My Popeye’s Experience-
I had never been to a Popeye’s before and yes, I knew it was a southern fast food chain but I figured that it was time to give it a try.  I went through the drive through figuring I would take it back to the hotel for a night in and catch a movie on TV.  I drove up and proceeded to attempt to order a “Holiday Platter”.  I couldn’t understand what the girl was saying here accent was a heavy southern drawl and she talked fast.  I said pardon a couple of times.  Then, figured she was asking if I wanted it hot or mild.  I said hot.  Then I think that she asked if I wanted light or dark meat for the chicken I had ordered.  I told her white.  So the next thing I know is there’s a guy talking to me over the intercom asking me in much clearing English what side I wanted and what beverage too.  I got to a window and was getting a terribly awful glaring look from a large black girl.  Ooopps!  I said hot and white.  I think she was just a bit pissed off with me.  Meanwhile, the guy who had talked to me arrived at the window.  He was a black clean cut man and he apologized looking at the black girl like she should know better.  Oh my!  I think I may have started an inter-racial incident and here I was just a Yankee trying to order dinner through drive through.

DAY 121- Graceland to Little Rock…
Photo- See! I was actually there!

Graceland is the famous home of Elvis Presley, the King, and is one of the most visited sites in the US.  I was visiting it during the slow season.  I could just walk up to the window and purchase a ticket but this is not always the case.   Shortly after Graceland opened at 10am, I pulled my car into the parking lot across the street.  I paid the $10 parking lot fee and then went to a booth to pay another $28 for a tour of the Mansion.  There’s a VIP tour that’s more and takes you through the mansion and all of the museums from cars to planes to extra museums but I figured that the mansion was enough for me.  We were given audio tour devices as almost 25 of us walked onto the bus that took us across the street to the mansion.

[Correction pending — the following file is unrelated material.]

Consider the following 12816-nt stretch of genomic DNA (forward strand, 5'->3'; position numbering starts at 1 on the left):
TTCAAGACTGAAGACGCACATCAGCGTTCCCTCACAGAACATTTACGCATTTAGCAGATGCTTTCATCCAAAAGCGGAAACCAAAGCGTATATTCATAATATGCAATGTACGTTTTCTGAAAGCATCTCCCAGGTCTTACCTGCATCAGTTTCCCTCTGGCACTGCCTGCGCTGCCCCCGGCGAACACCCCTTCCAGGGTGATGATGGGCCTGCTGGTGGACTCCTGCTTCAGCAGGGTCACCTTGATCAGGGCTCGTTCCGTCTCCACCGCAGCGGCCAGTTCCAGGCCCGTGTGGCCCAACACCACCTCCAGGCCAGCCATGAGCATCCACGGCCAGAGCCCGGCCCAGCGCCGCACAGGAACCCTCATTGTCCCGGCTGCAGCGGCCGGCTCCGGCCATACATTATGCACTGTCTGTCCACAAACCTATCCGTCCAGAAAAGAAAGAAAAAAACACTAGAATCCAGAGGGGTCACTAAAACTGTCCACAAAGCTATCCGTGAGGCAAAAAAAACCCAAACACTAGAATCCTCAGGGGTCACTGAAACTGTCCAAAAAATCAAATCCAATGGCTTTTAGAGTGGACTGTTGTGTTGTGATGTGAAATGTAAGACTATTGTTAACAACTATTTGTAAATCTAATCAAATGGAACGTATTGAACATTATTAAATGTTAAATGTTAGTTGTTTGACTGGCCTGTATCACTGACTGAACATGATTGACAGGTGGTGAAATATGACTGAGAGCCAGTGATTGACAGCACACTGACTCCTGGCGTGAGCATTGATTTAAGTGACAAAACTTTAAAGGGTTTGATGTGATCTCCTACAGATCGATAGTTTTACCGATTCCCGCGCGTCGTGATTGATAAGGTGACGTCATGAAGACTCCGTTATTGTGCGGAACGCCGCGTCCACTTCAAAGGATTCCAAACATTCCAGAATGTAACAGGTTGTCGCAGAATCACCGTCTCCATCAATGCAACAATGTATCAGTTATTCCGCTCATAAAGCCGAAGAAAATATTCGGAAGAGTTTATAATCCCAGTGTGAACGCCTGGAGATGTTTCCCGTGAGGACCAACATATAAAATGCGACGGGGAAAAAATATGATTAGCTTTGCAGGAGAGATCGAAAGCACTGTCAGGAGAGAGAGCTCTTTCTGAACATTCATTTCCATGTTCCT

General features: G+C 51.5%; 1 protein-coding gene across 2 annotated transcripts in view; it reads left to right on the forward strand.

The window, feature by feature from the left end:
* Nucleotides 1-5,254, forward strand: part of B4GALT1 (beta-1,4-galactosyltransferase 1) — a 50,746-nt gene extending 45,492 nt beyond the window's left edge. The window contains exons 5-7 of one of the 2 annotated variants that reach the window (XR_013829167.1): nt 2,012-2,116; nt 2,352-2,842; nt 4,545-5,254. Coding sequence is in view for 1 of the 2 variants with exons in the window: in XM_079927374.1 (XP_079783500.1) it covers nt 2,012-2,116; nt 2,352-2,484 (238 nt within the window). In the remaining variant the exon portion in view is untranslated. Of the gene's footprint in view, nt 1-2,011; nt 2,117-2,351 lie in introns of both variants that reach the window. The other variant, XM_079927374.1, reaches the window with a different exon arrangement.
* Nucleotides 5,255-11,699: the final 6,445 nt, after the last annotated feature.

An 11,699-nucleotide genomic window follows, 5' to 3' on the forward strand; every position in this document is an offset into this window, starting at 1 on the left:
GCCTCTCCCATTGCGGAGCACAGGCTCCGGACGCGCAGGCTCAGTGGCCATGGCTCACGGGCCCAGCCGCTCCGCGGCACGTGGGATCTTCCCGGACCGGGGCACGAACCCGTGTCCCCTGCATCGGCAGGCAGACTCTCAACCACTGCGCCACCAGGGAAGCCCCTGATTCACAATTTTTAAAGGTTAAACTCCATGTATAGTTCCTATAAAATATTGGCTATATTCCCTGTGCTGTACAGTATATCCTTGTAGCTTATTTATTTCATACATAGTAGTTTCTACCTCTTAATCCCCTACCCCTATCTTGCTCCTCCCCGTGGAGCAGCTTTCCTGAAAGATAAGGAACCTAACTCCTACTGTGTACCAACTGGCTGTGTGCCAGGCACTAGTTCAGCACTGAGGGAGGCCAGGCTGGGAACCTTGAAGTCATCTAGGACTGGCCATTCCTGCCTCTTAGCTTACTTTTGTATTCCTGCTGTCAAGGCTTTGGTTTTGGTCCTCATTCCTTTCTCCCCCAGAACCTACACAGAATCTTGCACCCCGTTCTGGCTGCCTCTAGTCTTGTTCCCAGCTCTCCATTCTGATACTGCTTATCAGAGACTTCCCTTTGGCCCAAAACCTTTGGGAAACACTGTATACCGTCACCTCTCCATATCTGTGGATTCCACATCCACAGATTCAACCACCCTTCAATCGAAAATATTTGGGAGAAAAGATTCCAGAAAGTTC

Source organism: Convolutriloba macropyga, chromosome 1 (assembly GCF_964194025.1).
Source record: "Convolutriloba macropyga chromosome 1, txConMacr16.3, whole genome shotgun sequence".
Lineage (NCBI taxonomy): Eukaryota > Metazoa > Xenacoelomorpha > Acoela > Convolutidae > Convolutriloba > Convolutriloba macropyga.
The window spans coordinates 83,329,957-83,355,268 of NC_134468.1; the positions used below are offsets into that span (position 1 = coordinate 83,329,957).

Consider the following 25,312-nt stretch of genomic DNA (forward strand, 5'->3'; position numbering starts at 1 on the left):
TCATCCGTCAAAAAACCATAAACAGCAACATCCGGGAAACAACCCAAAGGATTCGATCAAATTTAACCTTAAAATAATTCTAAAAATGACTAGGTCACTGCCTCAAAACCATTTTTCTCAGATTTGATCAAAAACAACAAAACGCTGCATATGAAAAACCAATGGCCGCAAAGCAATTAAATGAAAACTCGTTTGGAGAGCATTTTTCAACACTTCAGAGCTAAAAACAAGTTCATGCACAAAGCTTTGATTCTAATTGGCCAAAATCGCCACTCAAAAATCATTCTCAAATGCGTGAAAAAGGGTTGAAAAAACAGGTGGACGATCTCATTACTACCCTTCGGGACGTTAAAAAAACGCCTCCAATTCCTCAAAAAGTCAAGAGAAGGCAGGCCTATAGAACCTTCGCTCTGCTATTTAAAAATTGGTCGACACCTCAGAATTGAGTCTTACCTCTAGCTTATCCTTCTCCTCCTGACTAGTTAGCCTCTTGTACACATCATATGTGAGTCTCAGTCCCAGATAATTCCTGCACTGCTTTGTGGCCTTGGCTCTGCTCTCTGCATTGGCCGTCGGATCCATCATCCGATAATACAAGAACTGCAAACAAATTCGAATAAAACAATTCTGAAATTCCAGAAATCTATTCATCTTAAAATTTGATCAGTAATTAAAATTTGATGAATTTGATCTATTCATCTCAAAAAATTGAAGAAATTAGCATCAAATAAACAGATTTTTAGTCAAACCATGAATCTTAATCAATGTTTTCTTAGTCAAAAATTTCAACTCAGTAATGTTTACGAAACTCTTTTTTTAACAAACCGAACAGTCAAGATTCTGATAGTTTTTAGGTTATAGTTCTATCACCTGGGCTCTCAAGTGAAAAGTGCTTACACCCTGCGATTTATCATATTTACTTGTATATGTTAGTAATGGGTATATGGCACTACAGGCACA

Photo- Elvis' Livingroom.

The bus left us off right at the front door.  As you went into Graceland, they directed you to input a number in the audio device and the tour of the house began.  It was the height of luxury when Elvis lived in it and was very like stepping into the mid-1960’s home.  It was rather fun because they had all of the Christmas decorations up; most of which were original from Elvis’ time at Graceland.  We went around the first floor in a carpeted roped off area and listened and looked as directed by the audio device.  We went down the stairs, through a “jungle” room and out to the back carport.  Then, it was off through some of the other buildings on the property.  There was an office building, a trophy hall, and a racquetball building.  All around the buildings you could see horse pastures where horses were grazing on grass.  I could imagine that it would have been a relaxing environment for someone of Elvis’ caliber.  I was really amazed at all of the gold records he had in the Hall of Gold.  It just made you realize how much of a talent he was.  Then, you went out to the back area where there’s a garden like area where Elvis’ grave is.  He is laid to rest next to the graves of his mom and dad.  There are flowers and other items near his grave and that of his parents.  This is the most visited grave site of anywhere in the US.
Photo- The room with 3 TV's in Elvis' House.

After the mansion tour, you got back on a bus to cross the street where you are directed to a place where you can look at your souvenir photos that were taken before you got loaded on the bus.  I skipped this all together but I still was directed into a gift shop.  I had a ticket for an additional museum visit which was at the north end of a row of gift shops.  Every little museum or area that you could visit on Elvis led you through a gift shop right afterwards.  There was definitely some marketing going on here.  But I will say this was an amazing experience in all because it was all about Elvis.  After Graceland, I found myself driving on my way to Little Rock, Arkansas.